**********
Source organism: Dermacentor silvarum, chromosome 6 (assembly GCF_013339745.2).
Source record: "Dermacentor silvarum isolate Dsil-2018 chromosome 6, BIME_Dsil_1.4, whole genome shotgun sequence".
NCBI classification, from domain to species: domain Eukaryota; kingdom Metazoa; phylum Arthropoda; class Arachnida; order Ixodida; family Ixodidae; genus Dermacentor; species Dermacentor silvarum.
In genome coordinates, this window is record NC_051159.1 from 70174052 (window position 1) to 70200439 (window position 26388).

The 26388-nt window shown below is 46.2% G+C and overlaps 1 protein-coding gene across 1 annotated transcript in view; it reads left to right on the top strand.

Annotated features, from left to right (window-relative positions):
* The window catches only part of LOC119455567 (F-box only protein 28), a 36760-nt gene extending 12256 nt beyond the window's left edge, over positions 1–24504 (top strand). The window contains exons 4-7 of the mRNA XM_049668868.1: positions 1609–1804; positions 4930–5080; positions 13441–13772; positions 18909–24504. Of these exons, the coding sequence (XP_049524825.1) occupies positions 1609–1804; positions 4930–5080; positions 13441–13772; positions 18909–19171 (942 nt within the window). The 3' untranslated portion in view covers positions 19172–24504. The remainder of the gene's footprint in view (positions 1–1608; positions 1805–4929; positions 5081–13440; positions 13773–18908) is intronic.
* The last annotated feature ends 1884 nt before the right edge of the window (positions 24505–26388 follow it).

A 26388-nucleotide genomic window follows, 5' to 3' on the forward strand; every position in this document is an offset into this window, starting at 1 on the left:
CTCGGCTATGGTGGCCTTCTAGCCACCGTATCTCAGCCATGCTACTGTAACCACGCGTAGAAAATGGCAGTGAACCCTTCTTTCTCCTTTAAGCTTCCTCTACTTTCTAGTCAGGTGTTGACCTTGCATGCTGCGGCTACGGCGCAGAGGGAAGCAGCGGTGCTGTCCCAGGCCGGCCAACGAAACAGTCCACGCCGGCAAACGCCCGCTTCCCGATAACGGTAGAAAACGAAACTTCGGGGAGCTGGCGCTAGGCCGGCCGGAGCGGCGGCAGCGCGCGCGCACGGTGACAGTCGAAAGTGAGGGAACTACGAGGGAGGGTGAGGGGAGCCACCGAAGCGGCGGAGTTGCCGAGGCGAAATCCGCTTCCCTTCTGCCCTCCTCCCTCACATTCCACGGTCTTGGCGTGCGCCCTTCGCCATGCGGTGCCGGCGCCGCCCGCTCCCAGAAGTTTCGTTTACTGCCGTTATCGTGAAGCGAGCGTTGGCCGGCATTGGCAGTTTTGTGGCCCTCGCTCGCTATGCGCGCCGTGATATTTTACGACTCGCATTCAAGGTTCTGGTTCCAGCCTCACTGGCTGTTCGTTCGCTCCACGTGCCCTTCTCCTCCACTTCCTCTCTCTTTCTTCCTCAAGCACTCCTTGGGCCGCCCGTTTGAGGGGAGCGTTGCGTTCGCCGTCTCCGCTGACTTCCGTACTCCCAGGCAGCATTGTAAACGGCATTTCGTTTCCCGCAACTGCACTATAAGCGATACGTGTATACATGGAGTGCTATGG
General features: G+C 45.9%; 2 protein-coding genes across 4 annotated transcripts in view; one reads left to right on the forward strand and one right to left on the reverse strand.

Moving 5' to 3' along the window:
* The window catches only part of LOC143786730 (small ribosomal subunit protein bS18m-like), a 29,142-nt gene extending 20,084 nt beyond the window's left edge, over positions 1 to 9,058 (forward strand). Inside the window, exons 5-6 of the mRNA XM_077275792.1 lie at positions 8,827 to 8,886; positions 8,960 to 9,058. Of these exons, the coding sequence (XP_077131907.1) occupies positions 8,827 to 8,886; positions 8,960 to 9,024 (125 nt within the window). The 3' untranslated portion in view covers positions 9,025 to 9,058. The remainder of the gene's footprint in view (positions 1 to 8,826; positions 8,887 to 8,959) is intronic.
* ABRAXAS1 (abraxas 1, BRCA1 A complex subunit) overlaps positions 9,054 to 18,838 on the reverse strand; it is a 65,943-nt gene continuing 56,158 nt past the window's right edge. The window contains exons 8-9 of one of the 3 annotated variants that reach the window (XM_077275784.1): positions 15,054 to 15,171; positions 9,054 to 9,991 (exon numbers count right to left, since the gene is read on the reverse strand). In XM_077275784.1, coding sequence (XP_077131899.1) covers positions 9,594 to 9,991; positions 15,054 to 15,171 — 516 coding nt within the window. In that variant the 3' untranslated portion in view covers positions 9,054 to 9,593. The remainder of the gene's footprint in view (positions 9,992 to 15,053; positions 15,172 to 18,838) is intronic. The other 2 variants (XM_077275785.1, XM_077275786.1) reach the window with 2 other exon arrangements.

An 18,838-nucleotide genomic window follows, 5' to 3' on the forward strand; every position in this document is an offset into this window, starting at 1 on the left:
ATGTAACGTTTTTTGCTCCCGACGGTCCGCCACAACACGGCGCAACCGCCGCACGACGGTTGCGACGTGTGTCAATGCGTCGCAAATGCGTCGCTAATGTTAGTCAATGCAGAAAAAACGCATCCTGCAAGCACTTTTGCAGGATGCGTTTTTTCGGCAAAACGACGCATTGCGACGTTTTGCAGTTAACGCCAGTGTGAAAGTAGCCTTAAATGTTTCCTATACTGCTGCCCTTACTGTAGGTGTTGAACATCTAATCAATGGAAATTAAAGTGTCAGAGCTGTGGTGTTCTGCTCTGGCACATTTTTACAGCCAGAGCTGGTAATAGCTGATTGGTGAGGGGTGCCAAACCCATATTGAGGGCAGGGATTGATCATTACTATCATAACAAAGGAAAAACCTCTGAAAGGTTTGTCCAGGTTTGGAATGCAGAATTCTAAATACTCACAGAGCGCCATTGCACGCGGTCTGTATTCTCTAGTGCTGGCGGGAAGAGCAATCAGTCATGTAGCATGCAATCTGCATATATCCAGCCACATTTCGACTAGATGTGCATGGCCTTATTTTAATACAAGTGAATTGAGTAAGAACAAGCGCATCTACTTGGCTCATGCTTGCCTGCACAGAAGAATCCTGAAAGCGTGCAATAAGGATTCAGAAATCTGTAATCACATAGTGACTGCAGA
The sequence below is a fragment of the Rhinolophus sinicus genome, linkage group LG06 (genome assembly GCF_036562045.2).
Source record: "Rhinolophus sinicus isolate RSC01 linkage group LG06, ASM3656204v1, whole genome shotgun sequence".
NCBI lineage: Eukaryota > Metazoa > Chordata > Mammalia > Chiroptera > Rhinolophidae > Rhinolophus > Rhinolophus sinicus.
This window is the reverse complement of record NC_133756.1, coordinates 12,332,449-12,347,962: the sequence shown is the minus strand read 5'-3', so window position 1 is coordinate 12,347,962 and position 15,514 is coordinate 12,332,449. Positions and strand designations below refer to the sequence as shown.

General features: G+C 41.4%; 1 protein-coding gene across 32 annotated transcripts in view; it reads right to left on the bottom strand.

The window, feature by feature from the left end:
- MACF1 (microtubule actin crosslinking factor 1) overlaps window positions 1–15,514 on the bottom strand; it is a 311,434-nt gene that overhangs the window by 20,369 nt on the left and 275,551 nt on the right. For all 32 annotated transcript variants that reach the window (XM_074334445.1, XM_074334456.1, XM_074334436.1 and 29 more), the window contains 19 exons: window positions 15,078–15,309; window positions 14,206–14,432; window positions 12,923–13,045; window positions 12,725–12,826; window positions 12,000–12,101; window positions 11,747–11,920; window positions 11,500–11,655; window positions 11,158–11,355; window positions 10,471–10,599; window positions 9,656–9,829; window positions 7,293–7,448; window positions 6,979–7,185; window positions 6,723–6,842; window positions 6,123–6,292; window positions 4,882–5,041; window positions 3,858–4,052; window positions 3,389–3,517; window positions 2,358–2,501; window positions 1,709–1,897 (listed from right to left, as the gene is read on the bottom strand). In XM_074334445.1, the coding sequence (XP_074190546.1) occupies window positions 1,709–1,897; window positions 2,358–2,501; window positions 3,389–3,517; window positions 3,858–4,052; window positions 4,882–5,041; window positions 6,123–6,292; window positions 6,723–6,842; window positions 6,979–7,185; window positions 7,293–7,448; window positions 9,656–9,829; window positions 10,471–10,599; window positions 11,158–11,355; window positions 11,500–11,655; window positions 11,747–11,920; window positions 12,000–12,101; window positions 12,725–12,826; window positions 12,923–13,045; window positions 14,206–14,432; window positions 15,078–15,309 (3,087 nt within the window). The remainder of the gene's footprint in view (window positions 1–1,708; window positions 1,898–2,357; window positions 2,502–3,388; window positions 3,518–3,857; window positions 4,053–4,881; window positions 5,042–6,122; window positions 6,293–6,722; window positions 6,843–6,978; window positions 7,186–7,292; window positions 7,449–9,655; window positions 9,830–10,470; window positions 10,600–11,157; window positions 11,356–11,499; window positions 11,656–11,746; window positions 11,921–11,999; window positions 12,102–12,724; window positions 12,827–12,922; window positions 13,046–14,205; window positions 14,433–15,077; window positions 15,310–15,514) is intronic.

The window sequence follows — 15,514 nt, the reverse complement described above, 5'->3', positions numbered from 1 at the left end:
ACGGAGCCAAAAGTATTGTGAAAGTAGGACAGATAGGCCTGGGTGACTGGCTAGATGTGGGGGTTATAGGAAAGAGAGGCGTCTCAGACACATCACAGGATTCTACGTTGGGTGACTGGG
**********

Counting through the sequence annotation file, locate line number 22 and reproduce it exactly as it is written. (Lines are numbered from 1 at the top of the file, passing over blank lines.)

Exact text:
The window, feature by feature from the left end: